Obituaries - Sept. 28

Robert McGrady

Bob McGrady passed away on Sunday, Sept 18, 2005, in Spokane, Wash., at the age of 72, after a long battle with lymphoma.

Bob was born on July 8, 1933, in Graceville, Minn., and graduated from Franklin High School in Seattle, Wash., in 1951.

He served from 1948-1993 in the Washington National Guard, Korean War, CSM USAR retired.

Bob was employed with Pacific Car and Foundry, Seattle; Boeing for 39 years Seattle/Portland, Ore.; Luhr Jensen in Hood River, Ore.; and was former owner/manager of H2Oregon Bottled Water.

Memberships included the Elks Club, American Legion, NRA, Appleknocker Bowmen, and Good Guys Classic Car Club.

Bob is survived by his loving wife of 31 years, Judith McGrady; their children, Judi Brumbaugh, Robbianne Gramer, Don McGrady, Diane Wilson, Cindy Baucom and Linda Temple; his siblings, Lucy Ziemanski, Joyce Fondren and Bill McGrady; and 17 grandchildren.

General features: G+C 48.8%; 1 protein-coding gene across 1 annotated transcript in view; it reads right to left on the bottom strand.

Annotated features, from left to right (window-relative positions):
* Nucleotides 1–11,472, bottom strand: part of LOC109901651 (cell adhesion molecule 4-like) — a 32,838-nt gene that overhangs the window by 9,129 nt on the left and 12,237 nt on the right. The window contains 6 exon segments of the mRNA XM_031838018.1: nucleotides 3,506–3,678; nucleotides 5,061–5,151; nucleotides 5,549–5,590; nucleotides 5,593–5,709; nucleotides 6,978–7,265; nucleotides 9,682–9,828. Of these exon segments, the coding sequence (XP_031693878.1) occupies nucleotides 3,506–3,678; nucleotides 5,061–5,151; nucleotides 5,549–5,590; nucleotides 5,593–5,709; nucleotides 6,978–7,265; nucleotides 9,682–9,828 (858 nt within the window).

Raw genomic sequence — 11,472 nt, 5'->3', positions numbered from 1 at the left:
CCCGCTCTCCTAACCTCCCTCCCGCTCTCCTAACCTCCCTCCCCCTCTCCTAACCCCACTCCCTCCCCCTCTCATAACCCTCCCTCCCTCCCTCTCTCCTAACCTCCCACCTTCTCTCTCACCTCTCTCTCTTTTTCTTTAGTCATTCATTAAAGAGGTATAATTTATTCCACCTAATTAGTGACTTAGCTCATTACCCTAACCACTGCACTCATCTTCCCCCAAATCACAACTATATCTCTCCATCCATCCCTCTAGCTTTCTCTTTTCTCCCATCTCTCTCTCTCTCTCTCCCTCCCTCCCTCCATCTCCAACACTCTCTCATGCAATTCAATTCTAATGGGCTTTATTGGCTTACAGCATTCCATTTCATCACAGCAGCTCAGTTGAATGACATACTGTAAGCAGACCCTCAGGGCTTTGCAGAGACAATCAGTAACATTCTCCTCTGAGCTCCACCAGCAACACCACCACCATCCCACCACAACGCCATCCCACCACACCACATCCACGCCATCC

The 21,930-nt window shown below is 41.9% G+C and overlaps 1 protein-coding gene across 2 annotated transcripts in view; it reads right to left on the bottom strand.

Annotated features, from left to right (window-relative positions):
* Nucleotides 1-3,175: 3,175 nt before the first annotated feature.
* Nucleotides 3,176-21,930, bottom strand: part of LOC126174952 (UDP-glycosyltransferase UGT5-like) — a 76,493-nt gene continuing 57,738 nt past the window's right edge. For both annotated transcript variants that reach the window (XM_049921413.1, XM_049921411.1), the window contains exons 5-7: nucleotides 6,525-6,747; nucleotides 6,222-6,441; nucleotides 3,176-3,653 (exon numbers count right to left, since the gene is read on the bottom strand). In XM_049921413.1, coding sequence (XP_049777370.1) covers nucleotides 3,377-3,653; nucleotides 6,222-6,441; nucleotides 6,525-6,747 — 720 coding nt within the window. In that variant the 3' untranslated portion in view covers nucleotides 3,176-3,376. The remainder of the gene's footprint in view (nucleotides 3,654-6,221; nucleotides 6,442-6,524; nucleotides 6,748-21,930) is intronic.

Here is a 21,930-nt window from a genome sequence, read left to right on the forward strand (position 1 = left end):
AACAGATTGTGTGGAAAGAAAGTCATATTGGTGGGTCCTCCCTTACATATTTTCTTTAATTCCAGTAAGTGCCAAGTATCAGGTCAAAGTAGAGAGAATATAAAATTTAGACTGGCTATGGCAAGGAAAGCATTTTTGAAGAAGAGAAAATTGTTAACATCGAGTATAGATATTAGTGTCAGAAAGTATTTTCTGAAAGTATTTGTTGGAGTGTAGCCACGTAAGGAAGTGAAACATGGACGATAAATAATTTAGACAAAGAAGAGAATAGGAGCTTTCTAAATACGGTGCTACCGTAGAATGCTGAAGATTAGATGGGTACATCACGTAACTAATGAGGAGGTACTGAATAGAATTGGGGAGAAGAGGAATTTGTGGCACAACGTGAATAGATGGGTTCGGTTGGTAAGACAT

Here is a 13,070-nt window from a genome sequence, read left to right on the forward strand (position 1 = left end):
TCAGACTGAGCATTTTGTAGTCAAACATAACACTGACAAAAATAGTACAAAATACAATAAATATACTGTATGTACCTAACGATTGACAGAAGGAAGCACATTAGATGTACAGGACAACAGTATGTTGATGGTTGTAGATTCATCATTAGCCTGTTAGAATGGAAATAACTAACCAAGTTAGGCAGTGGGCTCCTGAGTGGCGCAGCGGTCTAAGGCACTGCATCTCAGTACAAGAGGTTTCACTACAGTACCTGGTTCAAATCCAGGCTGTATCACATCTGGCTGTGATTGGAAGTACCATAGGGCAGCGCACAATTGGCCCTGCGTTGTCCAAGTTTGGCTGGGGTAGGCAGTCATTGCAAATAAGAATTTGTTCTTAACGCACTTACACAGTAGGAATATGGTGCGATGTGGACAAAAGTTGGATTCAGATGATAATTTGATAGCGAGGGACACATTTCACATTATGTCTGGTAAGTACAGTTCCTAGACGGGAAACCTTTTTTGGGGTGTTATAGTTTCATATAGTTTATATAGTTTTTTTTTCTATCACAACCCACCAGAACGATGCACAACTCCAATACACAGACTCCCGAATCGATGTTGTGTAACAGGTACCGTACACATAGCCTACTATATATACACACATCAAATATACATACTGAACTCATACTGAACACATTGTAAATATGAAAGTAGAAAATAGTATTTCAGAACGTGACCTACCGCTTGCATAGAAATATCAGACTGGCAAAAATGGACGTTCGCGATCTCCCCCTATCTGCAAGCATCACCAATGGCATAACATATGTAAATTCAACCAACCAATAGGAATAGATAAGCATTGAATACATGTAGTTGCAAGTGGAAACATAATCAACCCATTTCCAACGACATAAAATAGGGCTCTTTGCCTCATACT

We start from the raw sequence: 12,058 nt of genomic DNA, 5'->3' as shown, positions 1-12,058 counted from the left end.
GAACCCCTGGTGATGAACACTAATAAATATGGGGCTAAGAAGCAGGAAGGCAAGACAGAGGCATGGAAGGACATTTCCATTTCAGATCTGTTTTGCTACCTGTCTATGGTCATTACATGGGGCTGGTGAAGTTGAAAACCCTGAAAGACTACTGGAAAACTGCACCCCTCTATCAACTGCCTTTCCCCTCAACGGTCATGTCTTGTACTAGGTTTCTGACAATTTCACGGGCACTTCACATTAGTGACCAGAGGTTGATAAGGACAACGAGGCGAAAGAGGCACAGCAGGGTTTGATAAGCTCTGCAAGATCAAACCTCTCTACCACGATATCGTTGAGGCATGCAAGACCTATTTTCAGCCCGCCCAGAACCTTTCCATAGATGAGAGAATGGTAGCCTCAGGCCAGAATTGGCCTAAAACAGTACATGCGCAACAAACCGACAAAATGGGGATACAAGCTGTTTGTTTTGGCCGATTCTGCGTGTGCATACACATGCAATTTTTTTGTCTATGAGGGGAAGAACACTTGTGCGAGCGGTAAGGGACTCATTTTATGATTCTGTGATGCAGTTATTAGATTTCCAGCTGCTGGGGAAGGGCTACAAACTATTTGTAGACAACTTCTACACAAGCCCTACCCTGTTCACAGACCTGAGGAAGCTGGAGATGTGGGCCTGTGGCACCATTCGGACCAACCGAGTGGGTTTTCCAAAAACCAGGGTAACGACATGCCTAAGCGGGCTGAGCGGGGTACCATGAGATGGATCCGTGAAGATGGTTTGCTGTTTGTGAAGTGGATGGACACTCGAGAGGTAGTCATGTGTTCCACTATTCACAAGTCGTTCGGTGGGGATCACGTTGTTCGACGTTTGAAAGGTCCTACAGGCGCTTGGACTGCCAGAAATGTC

His daughter, Jeani McGrady, preceded him in death.

A celebration of Bob’s life will be held at noon on Friday, Oct. 7, at Mt. Scott Funeral Home located at S.E. 59th and Foster Road, Portland, Ore., (503) 771-1171).

Contributions may be made in memory of Bob to the Fred Hutchinson Cancer Research Center, Contributions, J5-200, P.O. Box 19024, Seattle, WA 98109-1024, (800)279-1618.

Maxine Jordan

Maxine Edith May Jordan, born June 8, 1936, in Alhambra, Calif., to Max and Delta Glover, died after a short illness on Sept. 10, 2005.

Maxine married Jay Joseph Jordan of Hood River, Ore., on Nov. 6, 1954. They shared 45 years of marriage together before Jay passed away in 1998.

During their marriage they had seven children. John Lester Jordan and William Dean “Billy” Jordan of Seattle, Wash. preceded her in death.